I’ve just finished reading Reading Ray S. Anderson: Theology as Ministry – Ministry as Theology by Christian D. Kettler (a commendable introduction to Anderson’s work). Therein I was reminded of a powerful section of Anderson’s writing on ‘Contextualizing Death in a Community of Faith and Hope’ in his On Being Human: Essays in Theological Anthropology. Anderson believed that at death we are no longer in control of our body, and that at death, if not before, the community needs to take over: ‘The community – whether represented by the congregation of God’s people or a family, or a friend, or a lover of the one who has died – must assume subjective responsibility for the body in the death of a person. To allow the body to become a mere impersonal object is to commit an indignity against the person’ (p. 142).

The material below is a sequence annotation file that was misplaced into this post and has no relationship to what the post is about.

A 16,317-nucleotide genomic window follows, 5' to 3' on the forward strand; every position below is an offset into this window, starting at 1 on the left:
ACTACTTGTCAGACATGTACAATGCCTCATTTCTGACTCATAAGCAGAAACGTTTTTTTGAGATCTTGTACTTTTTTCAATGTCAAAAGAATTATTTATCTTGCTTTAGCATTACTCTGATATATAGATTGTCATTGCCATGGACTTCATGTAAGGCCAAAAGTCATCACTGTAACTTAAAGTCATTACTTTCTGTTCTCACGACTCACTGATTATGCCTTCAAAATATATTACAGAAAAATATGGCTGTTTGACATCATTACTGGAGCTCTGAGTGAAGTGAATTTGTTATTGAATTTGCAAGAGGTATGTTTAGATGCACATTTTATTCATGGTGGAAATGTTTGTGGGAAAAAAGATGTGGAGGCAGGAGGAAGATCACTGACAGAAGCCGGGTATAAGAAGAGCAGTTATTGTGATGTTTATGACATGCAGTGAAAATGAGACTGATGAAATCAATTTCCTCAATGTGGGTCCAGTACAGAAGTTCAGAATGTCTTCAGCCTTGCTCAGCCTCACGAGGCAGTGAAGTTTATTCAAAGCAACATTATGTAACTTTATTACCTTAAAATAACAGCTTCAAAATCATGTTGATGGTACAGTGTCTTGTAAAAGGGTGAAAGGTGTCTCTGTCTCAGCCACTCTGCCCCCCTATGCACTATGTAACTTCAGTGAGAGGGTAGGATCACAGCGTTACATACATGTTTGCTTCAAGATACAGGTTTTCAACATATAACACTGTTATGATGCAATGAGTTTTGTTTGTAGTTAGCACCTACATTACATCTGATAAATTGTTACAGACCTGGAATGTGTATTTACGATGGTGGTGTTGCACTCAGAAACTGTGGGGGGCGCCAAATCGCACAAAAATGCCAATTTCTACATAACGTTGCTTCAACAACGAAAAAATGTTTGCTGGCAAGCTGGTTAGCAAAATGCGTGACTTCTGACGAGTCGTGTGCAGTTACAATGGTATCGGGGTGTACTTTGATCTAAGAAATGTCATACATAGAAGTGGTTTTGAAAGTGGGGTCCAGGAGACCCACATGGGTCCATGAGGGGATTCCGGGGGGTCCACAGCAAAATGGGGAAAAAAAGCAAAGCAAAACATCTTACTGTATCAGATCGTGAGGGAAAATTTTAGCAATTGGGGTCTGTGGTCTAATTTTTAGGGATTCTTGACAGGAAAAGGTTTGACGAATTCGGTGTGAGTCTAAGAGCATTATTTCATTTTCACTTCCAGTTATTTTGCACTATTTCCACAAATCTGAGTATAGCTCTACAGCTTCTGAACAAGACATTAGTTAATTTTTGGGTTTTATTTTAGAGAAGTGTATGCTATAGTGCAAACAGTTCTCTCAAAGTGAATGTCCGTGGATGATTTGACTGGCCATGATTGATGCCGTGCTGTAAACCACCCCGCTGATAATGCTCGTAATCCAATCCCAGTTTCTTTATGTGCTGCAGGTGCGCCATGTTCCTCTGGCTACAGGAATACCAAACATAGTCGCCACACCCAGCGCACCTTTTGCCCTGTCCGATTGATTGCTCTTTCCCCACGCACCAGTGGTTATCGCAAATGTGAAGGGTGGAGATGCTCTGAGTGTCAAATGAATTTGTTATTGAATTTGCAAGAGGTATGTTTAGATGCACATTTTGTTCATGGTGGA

Anderson proceeds to note that ‘that which is professional in the service of burying the dead must be continually contextualized by that which is processional’ (p. 143), and cites the importance of accompanying the dead on their pilgrimage: ‘To die without a processional which manifests that transition [to a new beginning] through the presence of the human community under the power of the divine Word is to be abandoned at the moment when one is weakest and most vulnerable’ (p. 143).
All this is by way of saying (I’m slow; give me a break!) that the latest edition of Candour has a focus on funerals. It includes the following essays:
- ‘Ministers and their grief’, by Rose Luxford.
- ‘The funeral: “the service of witness to the resurrection” vs “this is your life”‘, by Allister Lane.
- ‘Funerals in a rural parish’, by Stephanie Wells.
- ‘Funerals: issues and reflections for ministers’, by Martin Fey.
- ‘Reflections of a rest home chaplain’, by Jan Gough.
BTW: I drew attention some time back to Thomas Long’s book Accompany Them with Singing: The Christian Funeral (you can read the first chapter here). It really is an outstanding piece of work. Long also has a piece on ‘Grief without stages’ in the latest edition of Christian Century.